The Debate

Japan May Help Remove Syria’s Chemical Weapons

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The Debate

Japan May Help Remove Syria’s Chemical Weapons

The Abe administration is considering sending personnel or equipment to OPCW’s Syria mission.

The Japanese government is considering the possibility of contributing personnel and other forms of aid to the effort to eliminate Syria’s chemical weapon stockpiles, Kyodo News reported over the weekend.

According to the report, the Shinzo Abe administration has been looking at providing financial aid and members of the Self-Defense Forces (SDF) to the Organization for the Prohibition of Chemical Weapons (OPCW), the agency responsible for eliminating Bashar al-Assad’s chemical weapons.

Already, Tokyo has dispatched six staffers, some of whom are SDF members, to the OPCW, and the government is looking into whether it will be possible to send them into Syria to actually help in the removal effort. The report suggested that the SDF members were personnel who had previously worked at OPCW.

Kyodo went on to report that, in response to the Syrian regime declaring its chemical weapon stockpiles last week, the Japanese Foreign and Defense Ministries were speeding up their preparations for Japan to assist in disposing of the Assad regime’s chemical weapon stockpiles in the event that Tokyo is asked to do so. This could include sending personnel into Syria, providing technical equipment like mobile destruction units, helping fund the campaign or some combination of all three.

During a meeting with U.N. Secretary-General Ban Ki-moon on the sidelines of the UN General Assembly in New York on Wednesday, Abe once again said his government was committed to helping eliminate chemical weapons from Syria. News reports did not indicate if he outlined any specifics on how Tokyo would assist the OPCW.

The Japan Times reported last week that Prime Minister Abe will pledge an additional US$10 million to Syrian refugees during his speech at the UN General Assembly, bringing Japan’s total assistance to date to the refugees up to US$105 million. While meeting with Secretary-General Ban, Abe reportedly reiterated his administration’s desire to help relieve the refugee crisis, along with eliminating chemical weapons.

Japan has a long and complicated history with chemical weapons. Imperial Japanese forces used various kinds of chemical and biological weapons against Asians during WWII. After the war, some members of Unit 731, the notorious outfit responsible for Japan’s biological and chemical weapons, surrendered to the Soviet Union. Twelve leaders of Unit 731 were eventually tried and convicted (for their use of biological weapons) by Moscow at the Khabarovsk War Crime Trials. Other members of Unit 731 were captured by the United States, and later granted immunity by General Douglas MacArthur.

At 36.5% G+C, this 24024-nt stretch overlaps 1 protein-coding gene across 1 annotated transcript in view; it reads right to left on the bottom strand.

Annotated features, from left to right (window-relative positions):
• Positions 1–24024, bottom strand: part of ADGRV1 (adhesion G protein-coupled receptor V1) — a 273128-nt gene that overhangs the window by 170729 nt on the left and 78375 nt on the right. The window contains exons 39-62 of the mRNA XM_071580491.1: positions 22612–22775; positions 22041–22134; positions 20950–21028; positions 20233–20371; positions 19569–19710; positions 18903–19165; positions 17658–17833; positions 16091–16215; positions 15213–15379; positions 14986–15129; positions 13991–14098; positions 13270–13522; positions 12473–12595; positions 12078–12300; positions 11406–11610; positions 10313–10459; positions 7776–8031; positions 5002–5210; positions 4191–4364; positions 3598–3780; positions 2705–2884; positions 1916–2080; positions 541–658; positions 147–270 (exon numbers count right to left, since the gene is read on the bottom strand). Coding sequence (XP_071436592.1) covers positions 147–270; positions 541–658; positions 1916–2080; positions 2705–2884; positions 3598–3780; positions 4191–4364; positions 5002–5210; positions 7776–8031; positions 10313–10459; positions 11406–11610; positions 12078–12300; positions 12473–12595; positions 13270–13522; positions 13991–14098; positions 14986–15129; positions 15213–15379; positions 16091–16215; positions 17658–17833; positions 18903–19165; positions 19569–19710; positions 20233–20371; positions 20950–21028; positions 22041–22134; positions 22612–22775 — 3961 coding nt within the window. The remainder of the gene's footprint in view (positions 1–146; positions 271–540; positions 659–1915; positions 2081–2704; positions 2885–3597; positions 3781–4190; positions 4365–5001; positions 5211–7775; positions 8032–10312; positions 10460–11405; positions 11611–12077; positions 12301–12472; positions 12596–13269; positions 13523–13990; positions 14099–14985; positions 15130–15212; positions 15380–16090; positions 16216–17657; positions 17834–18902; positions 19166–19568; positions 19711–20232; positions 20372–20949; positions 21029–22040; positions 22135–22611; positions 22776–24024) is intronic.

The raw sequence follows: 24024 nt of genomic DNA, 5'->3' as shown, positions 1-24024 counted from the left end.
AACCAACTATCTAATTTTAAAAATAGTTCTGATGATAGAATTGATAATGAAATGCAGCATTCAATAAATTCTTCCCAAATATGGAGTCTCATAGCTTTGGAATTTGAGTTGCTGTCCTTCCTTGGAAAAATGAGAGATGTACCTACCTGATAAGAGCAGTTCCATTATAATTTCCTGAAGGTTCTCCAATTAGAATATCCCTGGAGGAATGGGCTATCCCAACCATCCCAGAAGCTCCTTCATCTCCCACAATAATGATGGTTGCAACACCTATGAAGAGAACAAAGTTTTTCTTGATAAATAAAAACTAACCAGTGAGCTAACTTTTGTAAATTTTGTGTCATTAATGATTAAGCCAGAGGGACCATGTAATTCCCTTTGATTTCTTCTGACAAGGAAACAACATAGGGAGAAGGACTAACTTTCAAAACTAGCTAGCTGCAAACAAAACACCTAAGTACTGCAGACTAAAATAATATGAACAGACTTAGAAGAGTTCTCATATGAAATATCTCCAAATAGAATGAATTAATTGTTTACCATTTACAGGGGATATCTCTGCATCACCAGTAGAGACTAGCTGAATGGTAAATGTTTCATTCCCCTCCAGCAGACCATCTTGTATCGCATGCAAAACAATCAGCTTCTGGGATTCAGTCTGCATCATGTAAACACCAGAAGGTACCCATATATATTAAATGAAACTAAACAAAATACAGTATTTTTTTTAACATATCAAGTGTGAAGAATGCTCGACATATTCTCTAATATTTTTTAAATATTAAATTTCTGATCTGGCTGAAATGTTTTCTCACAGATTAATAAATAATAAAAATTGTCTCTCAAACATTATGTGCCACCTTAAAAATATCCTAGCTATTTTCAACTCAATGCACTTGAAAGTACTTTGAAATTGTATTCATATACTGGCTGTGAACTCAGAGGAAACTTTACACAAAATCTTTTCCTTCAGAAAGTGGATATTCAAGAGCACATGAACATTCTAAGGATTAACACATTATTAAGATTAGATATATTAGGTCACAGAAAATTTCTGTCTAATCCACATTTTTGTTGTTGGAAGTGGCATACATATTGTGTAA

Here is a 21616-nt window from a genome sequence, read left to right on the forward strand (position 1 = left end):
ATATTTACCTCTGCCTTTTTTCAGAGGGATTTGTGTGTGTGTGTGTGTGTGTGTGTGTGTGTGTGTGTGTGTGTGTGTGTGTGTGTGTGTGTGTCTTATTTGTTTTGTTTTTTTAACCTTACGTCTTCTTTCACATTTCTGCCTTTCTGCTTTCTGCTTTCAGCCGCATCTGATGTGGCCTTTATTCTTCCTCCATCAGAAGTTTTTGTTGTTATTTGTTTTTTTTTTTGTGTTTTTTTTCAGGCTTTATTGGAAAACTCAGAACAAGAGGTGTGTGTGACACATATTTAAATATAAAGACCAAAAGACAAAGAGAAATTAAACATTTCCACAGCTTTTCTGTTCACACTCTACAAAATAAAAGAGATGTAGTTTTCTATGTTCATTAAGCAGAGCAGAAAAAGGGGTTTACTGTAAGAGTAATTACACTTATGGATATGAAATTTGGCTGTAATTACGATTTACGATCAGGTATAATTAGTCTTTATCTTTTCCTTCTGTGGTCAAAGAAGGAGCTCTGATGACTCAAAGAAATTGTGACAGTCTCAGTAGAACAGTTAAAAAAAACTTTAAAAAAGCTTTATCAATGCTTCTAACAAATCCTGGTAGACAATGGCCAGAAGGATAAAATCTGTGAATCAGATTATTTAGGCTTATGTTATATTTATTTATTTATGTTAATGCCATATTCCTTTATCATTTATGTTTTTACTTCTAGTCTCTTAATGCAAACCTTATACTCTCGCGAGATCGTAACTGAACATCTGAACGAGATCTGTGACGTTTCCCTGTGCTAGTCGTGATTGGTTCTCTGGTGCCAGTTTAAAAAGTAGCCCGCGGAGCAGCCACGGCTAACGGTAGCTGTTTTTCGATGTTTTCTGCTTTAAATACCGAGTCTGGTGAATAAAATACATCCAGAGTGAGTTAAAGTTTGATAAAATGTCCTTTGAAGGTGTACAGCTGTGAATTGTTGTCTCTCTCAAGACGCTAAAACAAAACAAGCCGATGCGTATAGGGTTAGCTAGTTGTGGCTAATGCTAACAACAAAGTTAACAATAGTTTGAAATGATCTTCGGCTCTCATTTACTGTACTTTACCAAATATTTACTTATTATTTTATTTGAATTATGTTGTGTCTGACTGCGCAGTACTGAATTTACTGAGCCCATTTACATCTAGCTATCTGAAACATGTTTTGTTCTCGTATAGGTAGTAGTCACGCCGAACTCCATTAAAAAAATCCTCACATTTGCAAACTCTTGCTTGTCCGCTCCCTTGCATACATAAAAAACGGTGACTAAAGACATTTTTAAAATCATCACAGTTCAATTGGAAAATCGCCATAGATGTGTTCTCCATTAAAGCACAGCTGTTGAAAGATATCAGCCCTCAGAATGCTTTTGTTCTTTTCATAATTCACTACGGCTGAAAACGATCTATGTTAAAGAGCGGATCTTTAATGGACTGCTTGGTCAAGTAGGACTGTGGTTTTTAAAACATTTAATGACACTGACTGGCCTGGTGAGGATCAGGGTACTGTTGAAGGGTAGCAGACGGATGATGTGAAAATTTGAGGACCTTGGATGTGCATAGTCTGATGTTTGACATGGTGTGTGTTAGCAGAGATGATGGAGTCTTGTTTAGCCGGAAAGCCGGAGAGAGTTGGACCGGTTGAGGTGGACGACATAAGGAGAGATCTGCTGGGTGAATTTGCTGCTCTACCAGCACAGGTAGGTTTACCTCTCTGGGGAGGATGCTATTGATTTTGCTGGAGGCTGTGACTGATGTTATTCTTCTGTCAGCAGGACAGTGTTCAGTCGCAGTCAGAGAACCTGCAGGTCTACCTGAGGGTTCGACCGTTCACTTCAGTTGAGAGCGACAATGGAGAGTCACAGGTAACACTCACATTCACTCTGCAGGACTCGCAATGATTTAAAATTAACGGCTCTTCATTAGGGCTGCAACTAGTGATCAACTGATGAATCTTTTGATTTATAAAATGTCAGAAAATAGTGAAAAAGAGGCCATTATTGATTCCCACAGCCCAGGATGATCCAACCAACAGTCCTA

Japan has also been the victim of a chemical weapons attack. In 1995, the Aum Shinrikyo cult released sarin gas in the Tokyo subway, killing 12 people and injuring hundreds of others.

Partially as a result of this history, Japan has been an active participant in the implementation of the Chemical Weapons Convention since it went into effect in 1997. For over a decade, Japan has been appointing SDF members to serve at the OPCW, including in the organization’s Inspectorate Division of the Technical Secretariat. The division helps carry out on-site inspections of state parties’ chemical stockpiles to ensure they’re complying in eliminating them.

Tokyo has also helped train personnel from developing states who are party to the Chemical Weapons Convention on how to safely eliminate their own stockpiles of chemical weapons. Since 2004, Japan has also provided industrial training to scientists from developing nations on chemical safety matters as part of the OPCW’s Associate Program. Japan has also spearheaded an effort to eliminate the chemical weapons that imperial Japan abandoned in China after World War II.

Besides having the technical expertise to assist in the effort to remove Assad’s chemical weapon stockpiles, as well as possessing some of the necessary equipment, Tokyo’s assistance in this campaign would make sense from a political standpoint. Although often considered a Western country, Japan does not have the colonial baggage in the Middle East that many of the European nations and the U.S.—from which much of the OPCW’s technical expertise derives—carry with them. Japanese members of an OPCW delegation might therefore be more palatable to the Syrian regime, which is eager to not be seen domestically as having capitulated to Western demands, while enjoying greater trust among the U.S. and EU than a country like Russia.

Some speculate, not without reason, that Japan’s potential participation in the removal of Syrian chemical weapons stockpiles is not wholly driven by altruistic motives, however. Rather, the scheme would fit within Prime Minister Abe’s broader agenda of enhancing Japan’s global profile, and increasing the legitimacy of Japan’s Self Defense Forces. As Stratfor, a private intelligence firm, explained in a research note this week:

“Deploying a Japanese team would show that Japanese Self-Defense Forces are positively engaged in upholding international peace and stability in cooperation with other nations. This type of action helps distinguish Japan's accelerating military normalization from the country's historical militarism — an important diplomatic consideration, especially in the Asia Pacific region.”

Whatever the reason, the OPCW will need all the help it can get.